Shifting the economic reins

Hood River forum focuses on legislation restoring local land use control

The Oregon Association of Realtors believes that ailing school and public service budgets can only be cured by a healthy private tax base.

To overcome the high unemployment rates and continued funding problems in rural areas, the OAR has proposed legislation that is intended to create more jobs. House Bill 2689 would return the authority to local governments for development of existing industrial and commercial properties — without bureaucratic delays at the state level.

The OAR contends that state land-use rules have often made it too expensive and time consuming for companies to settle in outlying areas of Oregon — and have driven jobs away from the communities that need them most.

“This bill creates a new process but maintains the existing protections that we all know and want to see in our land-use processes,” said Harlan Levy, OAR staff attorney, during Monday’s economic summit at the Hood River Inn.

About 35 officials and community members attended the evening forum sponsored by the OAR to discuss the merits of the legislation. The audience members were encouraged to inform Sen. Rick Metsger, D-Mt. Hood, of their support for the opportunity to create more local jobs. HB 2689, which was co-sponsored by Metsger, passed through the House with strong support from Rep. Patti Smith, R-Corbett, and hearings are slated to begin today in the Senate Water and Land Use Committee on which Metsger serves.

Contacted Tuesday, Metsger said he will introduce an amendment to the legislation which more clearly defines the process for developing commercial properties. He said that move is necessary to prevent an unwanted strip mall or “big box” retailer from settling into a non-urban location.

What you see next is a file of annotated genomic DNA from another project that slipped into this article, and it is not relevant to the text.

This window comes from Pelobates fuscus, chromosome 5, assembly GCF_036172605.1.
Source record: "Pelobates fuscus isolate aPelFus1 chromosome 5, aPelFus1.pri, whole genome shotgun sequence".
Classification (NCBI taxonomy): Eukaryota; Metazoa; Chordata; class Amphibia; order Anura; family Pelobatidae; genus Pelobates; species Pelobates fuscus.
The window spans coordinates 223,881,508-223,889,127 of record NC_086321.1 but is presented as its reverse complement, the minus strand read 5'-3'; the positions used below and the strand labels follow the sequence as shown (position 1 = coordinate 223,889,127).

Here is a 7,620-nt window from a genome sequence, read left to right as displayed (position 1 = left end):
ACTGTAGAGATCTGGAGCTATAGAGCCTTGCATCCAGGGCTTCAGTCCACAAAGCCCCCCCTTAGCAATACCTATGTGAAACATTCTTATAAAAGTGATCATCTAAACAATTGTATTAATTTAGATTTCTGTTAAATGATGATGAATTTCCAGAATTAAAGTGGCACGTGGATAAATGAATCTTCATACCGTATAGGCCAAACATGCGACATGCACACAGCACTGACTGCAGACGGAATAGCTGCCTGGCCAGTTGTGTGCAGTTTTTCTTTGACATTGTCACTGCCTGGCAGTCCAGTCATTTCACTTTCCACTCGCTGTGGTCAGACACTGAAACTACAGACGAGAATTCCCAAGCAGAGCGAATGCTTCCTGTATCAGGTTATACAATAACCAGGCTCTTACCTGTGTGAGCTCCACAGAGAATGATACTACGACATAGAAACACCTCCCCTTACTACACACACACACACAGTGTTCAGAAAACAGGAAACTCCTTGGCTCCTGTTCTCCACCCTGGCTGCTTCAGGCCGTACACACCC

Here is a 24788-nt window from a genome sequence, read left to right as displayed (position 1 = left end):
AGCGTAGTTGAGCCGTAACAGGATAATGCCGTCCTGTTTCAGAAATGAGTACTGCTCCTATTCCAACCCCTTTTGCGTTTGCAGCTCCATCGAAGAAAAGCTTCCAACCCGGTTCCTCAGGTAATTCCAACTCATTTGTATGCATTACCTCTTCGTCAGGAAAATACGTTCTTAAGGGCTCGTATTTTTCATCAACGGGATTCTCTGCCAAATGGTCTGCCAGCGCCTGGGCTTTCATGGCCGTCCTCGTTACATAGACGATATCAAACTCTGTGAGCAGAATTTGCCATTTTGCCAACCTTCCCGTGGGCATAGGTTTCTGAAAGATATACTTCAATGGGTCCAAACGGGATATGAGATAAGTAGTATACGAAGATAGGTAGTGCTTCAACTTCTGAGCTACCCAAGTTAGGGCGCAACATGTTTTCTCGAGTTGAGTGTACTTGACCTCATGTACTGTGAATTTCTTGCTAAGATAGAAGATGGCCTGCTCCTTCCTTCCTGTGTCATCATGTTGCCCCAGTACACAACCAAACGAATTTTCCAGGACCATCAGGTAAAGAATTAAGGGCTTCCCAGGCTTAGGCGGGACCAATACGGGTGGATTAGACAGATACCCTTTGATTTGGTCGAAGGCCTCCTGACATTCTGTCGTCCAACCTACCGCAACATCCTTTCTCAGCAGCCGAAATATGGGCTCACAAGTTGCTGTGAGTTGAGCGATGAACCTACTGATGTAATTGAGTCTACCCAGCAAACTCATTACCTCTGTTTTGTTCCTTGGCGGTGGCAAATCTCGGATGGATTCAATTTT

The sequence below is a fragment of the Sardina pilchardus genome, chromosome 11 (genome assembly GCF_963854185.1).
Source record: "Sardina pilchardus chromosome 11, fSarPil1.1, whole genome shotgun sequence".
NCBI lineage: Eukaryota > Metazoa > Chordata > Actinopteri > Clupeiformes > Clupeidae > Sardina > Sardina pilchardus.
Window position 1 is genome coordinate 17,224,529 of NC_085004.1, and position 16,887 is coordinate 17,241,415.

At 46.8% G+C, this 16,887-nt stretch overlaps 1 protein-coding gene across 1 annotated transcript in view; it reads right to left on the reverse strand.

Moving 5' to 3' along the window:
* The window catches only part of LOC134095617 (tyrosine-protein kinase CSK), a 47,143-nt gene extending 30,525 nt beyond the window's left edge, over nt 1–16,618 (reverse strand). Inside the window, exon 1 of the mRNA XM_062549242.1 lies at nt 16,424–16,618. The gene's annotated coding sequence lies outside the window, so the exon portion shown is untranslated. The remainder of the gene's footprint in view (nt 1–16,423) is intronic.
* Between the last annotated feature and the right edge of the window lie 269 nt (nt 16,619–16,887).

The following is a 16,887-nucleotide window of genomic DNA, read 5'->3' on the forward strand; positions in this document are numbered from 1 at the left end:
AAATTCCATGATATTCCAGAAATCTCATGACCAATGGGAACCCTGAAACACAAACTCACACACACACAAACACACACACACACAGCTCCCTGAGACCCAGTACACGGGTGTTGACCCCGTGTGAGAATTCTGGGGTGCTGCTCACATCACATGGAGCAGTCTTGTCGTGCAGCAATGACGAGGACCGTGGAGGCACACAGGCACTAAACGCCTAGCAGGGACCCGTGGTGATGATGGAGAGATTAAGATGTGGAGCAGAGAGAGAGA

“I strongly support the expansion of industrial sites but I think we have to be much more cautious about commercial sites so we don’t have unintended consequences,” he said.

Levy said the OAR decided to propose the bill to loosen regulations in rural areas after researching the high unemployment trends in the Gorge, along the coast and in eastern Oregon. He said communities that had historically relied upon timber harvest as their primary industry are now experiencing jobless rates that far exceeded their metro counterparts.

For example, Levy said since 1996, the unemployment rate in Washington County had remained static at about 3.8 percent, while Hood River’s had registered from nine to almost 11 percent.

He said that problem was compounded by state planning goals that had made it extremely difficult to bring replacement jobs to rural counties. OAR’s solution, he said, was to restore the control over development of properties already zoned for industrial and commercial use back to local governments.

To underscore the complexity of the existing hierarchy, Morrow County Planning Commissioner Art Kegler spoke at Monday’s forum about the problems facing a proposed development in Boardman.

Although the audience laughed about Kegler’s 12-inch stack of paperwork involved in the processing of a speedway application, he pointed out that it represented at least a $400,000 investiture by the company — as well as costly time delays. He said although the proposed racetrack and accompanying business park would have brought hundreds of new jobs to the economically-depressed area, it had run into state roadblocks that were forcing a severe cutback of the plans.

“I believe in the environment, I believe in development and I think they have to be balanced,” Kegler said.